During the year 1917 the officers of the Des Moines Company and the Pittsburgh Company were E. W. Crellin, president; W. H. Jackson, secretary-treasurer, and G. A. Smith, vice-president.

On January 22, 1917, the directors of the Des Moines Company declared a 37 percent. dividend by the following resolution:

The Secretary and Treasurer made the financial report of the Corporation as of December 31, 1916, showing surplus of $206,442.33, and reported that after paying the dividends on the Preferred Stock due January 15, 1917, and providing for the Government Income Taxes, the general taxes and bonuses on Capital Stock, that a dividend of 37 per cent. might be paid on the Common Capital Stock moved that such dividend be paid upon such stock for the pro-rata portion of the year 1916. Seconded by G. A. Smith, the motion carried and a dividend of 37 per cent. on the Common Stock was ordered paid in accordance with the schedule appearing on the following page. * * *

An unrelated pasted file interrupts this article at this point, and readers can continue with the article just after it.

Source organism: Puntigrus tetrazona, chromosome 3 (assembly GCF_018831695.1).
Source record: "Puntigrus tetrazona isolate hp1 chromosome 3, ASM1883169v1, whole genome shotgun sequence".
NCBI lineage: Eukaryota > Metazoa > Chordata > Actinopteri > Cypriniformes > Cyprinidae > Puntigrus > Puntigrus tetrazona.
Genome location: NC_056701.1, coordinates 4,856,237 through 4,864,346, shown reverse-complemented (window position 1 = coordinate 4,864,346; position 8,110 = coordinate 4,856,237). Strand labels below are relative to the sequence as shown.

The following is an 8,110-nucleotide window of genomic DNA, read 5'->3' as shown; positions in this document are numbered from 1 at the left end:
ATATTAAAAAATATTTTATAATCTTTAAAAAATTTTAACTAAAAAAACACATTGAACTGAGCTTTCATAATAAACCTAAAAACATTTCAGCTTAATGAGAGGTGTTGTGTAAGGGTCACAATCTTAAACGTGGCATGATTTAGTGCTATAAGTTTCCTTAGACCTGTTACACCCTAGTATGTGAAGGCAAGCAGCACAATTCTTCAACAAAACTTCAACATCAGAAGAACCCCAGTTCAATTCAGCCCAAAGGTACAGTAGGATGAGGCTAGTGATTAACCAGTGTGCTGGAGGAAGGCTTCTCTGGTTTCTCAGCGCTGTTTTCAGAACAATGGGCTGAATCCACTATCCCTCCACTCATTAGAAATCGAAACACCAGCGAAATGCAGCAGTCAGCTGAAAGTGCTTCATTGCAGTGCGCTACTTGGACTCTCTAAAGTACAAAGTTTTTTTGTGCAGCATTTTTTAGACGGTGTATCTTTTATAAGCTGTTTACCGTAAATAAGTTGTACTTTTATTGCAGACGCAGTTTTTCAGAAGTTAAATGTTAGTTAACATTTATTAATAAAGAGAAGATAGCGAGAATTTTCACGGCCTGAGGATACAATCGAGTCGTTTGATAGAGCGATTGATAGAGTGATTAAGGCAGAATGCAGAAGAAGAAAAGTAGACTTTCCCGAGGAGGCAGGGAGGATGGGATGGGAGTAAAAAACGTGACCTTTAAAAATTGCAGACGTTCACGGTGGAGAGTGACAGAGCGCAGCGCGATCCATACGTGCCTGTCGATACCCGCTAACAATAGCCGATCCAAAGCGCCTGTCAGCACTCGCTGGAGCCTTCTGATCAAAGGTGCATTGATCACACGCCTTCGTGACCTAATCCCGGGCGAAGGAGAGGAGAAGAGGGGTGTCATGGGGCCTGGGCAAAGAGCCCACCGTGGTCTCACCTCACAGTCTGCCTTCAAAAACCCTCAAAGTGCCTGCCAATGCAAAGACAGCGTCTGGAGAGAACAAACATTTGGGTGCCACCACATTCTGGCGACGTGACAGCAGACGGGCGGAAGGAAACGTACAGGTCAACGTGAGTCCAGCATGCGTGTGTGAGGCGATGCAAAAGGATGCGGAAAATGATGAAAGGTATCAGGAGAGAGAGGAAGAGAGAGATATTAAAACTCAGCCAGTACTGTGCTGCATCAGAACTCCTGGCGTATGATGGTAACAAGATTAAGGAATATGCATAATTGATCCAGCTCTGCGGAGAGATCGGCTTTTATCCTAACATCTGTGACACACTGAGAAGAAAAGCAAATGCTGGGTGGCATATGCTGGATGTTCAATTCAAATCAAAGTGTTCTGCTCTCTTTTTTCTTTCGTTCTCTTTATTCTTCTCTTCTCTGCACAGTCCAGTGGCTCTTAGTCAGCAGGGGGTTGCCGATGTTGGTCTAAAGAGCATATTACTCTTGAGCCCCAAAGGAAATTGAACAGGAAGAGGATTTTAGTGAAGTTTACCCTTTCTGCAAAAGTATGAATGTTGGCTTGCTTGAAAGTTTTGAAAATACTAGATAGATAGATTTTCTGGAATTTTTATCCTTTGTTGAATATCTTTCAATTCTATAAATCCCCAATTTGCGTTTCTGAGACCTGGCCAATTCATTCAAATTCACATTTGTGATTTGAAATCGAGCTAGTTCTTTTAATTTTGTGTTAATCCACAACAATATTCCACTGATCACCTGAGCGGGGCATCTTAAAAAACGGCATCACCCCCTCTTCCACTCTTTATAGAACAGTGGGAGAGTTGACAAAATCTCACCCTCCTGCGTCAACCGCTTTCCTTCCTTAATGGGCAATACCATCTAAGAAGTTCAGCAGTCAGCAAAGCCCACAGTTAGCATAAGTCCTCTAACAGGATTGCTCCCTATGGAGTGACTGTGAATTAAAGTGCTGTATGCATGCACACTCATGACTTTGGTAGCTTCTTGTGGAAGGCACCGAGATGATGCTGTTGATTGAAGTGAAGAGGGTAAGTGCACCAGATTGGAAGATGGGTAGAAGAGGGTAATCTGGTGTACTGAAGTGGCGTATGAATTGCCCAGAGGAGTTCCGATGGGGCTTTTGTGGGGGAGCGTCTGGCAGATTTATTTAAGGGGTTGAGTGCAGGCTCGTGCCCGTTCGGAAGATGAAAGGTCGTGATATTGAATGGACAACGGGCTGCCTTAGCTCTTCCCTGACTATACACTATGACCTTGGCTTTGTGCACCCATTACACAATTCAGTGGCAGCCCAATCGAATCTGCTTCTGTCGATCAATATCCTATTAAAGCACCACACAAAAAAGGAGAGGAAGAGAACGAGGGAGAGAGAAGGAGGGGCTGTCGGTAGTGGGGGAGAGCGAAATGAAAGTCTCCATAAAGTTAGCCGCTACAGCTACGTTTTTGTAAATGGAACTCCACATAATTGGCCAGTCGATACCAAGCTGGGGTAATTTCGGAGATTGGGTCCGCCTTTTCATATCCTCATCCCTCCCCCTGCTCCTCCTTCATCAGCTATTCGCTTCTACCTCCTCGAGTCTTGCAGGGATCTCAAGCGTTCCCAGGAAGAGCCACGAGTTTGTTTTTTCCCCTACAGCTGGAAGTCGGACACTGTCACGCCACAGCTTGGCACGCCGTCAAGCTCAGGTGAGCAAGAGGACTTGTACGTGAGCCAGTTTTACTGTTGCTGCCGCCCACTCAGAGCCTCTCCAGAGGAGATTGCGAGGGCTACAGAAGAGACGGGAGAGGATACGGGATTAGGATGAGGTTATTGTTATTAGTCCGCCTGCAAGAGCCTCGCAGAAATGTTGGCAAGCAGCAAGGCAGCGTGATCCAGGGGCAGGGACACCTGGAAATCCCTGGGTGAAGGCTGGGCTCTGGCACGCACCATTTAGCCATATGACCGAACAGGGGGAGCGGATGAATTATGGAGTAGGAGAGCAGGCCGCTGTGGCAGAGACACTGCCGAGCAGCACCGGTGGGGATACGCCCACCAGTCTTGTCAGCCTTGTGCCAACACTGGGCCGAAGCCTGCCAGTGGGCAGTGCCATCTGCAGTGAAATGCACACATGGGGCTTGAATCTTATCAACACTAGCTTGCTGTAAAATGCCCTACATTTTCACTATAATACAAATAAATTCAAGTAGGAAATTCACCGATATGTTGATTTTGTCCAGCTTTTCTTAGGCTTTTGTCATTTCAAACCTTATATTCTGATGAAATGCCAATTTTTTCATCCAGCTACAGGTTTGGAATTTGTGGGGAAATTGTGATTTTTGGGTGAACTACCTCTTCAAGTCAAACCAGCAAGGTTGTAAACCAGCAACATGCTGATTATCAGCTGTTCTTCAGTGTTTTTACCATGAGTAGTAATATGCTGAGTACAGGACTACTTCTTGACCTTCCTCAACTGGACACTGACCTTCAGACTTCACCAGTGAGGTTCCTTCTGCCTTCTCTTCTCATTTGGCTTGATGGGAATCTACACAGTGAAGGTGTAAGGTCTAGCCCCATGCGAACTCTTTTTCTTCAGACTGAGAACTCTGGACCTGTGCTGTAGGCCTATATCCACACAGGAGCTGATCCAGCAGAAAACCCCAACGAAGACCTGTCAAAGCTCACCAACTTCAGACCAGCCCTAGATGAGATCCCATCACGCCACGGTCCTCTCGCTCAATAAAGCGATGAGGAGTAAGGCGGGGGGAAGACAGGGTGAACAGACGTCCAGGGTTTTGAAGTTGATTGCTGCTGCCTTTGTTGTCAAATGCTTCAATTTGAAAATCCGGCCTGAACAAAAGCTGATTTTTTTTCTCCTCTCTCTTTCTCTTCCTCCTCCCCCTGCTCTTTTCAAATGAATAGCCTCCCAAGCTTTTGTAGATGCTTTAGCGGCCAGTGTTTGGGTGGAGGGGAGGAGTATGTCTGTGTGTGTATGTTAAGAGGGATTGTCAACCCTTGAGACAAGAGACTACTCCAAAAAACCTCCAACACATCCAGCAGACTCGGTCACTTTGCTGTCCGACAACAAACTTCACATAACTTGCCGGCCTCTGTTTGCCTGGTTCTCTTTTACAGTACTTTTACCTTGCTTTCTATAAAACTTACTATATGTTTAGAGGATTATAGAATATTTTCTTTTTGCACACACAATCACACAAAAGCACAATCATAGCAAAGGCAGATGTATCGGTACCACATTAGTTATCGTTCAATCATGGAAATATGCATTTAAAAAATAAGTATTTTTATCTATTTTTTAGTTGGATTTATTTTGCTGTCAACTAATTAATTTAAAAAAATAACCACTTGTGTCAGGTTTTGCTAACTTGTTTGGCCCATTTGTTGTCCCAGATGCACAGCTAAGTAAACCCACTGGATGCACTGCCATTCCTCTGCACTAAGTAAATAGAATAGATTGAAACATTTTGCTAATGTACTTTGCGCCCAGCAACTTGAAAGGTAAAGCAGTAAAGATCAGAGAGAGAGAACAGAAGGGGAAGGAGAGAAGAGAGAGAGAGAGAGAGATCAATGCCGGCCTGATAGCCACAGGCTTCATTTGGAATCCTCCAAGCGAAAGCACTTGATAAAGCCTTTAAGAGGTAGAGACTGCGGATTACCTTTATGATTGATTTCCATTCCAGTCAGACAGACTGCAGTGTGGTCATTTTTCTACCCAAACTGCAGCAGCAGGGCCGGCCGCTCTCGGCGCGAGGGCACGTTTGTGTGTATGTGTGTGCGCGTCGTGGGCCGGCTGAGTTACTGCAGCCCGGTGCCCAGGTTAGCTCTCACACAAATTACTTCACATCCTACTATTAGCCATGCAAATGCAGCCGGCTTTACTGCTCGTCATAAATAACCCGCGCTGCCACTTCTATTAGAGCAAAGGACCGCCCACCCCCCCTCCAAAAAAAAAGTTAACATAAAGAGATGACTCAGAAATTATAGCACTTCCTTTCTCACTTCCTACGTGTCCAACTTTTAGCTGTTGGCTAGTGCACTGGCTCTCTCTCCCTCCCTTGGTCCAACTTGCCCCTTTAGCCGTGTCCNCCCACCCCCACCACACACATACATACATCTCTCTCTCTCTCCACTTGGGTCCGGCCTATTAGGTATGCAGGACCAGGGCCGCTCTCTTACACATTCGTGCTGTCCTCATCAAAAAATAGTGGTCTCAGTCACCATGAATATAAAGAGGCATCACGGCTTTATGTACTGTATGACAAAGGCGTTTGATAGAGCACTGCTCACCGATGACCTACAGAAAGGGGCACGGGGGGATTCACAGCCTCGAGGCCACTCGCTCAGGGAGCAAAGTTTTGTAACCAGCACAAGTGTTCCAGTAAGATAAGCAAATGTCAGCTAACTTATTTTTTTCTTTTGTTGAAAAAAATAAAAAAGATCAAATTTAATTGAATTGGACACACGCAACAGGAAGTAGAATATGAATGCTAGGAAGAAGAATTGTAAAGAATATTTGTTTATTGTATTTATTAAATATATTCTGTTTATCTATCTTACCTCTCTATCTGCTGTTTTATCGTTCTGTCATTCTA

A check for the amount of the dividend due each stockholder, pursuant to the foregoing resolution, was drawn by the company and actually delivered to the stockholder. The Crellin family received dividend checks in the total amount of $73,260, and the Jackson family received checks in the total amount of $73,260, and the stockholders received checks in the total amount of $50,678.16. All of the checks received by the Jackson family, and all of the checks received by the Crellin family, excepting two checks in the amount of $629, were endorsed back to the Des Moines Company.

When these dividend checks were endorsed back to the Des Moines Company the amounts thereof were credited to the Pittsburgh Company by the following entry on the books of the Des Moines Company:

January 26, 1917. Debit to Cash.

Cr. Pgh. D. M. Co. (Per a› Amy H. Crellin) ...